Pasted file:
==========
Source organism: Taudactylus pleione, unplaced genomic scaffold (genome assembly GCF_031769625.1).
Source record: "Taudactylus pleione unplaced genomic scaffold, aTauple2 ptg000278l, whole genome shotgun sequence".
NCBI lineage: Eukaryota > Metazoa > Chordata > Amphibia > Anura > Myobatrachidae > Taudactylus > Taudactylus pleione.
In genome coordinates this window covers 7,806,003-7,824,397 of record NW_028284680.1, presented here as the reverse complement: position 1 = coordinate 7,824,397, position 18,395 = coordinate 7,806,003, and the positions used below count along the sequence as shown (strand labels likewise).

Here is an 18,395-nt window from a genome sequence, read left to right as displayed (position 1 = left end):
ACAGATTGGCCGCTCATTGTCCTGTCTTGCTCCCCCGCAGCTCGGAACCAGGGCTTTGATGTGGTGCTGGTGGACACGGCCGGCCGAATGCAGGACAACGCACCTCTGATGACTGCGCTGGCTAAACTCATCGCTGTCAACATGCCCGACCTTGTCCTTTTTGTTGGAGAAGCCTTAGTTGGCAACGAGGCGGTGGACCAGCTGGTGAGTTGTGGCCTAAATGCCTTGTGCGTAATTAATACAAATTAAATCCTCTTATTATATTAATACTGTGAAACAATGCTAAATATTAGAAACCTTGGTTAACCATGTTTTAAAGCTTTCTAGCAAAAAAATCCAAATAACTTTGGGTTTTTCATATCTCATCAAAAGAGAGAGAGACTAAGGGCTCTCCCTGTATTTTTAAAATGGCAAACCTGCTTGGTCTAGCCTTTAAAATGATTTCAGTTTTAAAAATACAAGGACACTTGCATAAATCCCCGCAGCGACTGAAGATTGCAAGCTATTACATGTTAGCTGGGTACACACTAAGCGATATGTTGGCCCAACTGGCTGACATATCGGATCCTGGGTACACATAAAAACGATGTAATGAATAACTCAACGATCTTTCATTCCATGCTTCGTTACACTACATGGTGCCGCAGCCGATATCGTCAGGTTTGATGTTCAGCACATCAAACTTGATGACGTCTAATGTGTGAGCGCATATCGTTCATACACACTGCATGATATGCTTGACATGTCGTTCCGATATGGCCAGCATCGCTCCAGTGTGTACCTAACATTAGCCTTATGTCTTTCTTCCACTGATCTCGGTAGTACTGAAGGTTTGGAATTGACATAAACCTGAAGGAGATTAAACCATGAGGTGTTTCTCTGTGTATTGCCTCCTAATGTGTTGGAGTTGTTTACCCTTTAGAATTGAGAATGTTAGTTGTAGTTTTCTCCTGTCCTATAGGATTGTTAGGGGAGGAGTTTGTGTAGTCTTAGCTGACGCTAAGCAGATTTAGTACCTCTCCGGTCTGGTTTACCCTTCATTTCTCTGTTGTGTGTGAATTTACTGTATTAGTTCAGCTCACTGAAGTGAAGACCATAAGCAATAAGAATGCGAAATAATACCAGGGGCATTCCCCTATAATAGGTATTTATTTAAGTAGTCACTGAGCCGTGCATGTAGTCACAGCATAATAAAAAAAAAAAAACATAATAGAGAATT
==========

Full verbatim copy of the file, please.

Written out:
Source organism: Taudactylus pleione, unplaced genomic scaffold (genome assembly GCF_031769625.1).
Source record: "Taudactylus pleione unplaced genomic scaffold, aTauple2 ptg000278l, whole genome shotgun sequence".
NCBI lineage: Eukaryota > Metazoa > Chordata > Amphibia > Anura > Myobatrachidae > Taudactylus > Taudactylus pleione.
In genome coordinates this window covers 7,806,003-7,824,397 of record NW_028284680.1, presented here as the reverse complement: position 1 = coordinate 7,824,397, position 18,395 = coordinate 7,806,003, and the positions used below count along the sequence as shown (strand labels likewise).

Here is an 18,395-nt window from a genome sequence, read left to right as displayed (position 1 = left end):
ACAGATTGGCCGCTCATTGTCCTGTCTTGCTCCCCCGCAGCTCGGAACCAGGGCTTTGATGTGGTGCTGGTGGACACGGCCGGCCGAATGCAGGACAACGCACCTCTGATGACTGCGCTGGCTAAACTCATCGCTGTCAACATGCCCGACCTTGTCCTTTTTGTTGGAGAAGCCTTAGTTGGCAACGAGGCGGTGGACCAGCTGGTGAGTTGTGGCCTAAATGCCTTGTGCGTAATTAATACAAATTAAATCCTCTTATTATATTAATACTGTGAAACAATGCTAAATATTAGAAACCTTGGTTAACCATGTTTTAAAGCTTTCTAGCAAAAAAATCCAAATAACTTTGGGTTTTTCATATCTCATCAAAAGAGAGAGAGACTAAGGGCTCTCCCTGTATTTTTAAAATGGCAAACCTGCTTGGTCTAGCCTTTAAAATGATTTCAGTTTTAAAAATACAAGGACACTTGCATAAATCCCCGCAGCGACTGAAGATTGCAAGCTATTACATGTTAGCTGGGTACACACTAAGCGATATGTTGGCCCAACTGGCTGACATATCGGATCCTGGGTACACATAAAAACGATGTAATGAATAACTCAACGATCTTTCATTCCATGCTTCGTTACACTACATGGTGCCGCAGCCGATATCGTCAGGTTTGATGTTCAGCACATCAAACTTGATGACGTCTAATGTGTGAGCGCATATCGTTCATACACACTGCATGATATGCTTGACATGTCGTTCCGATATGGCCAGCATCGCTCCAGTGTGTACCTAACATTAGCCTTATGTCTTTCTTCCACTGATCTCGGTAGTACTGAAGGTTTGGAATTGACATAAACCTGAAGGAGATTAAACCATGAGGTGTTTCTCTGTGTATTGCCTCCTAATGTGTTGGAGTTGTTTACCCTTTAGAATTGAGAATGTTAGTTGTAGTTTTCTCCTGTCCTATAGGATTGTTAGGGGAGGAGTTTGTGTAGTCTTAGCTGACGCTAAGCAGATTTAGTACCTCTCCGGTCTGGTTTACCCTTCATTTCTCTGTTGTGTGTGAATTTACTGTATTAGTTCAGCTCACTGAAGTGAAGACCATAAGCAATAAGAATGCGAAATAATACCAGGGGCATTCCCCTATAATAGGTATTTATTTAAGTAGTCACTGAGCCGTGCATGTAGTCACAGCATAATAAAAAAAAAAAAACATAATAGAGAATT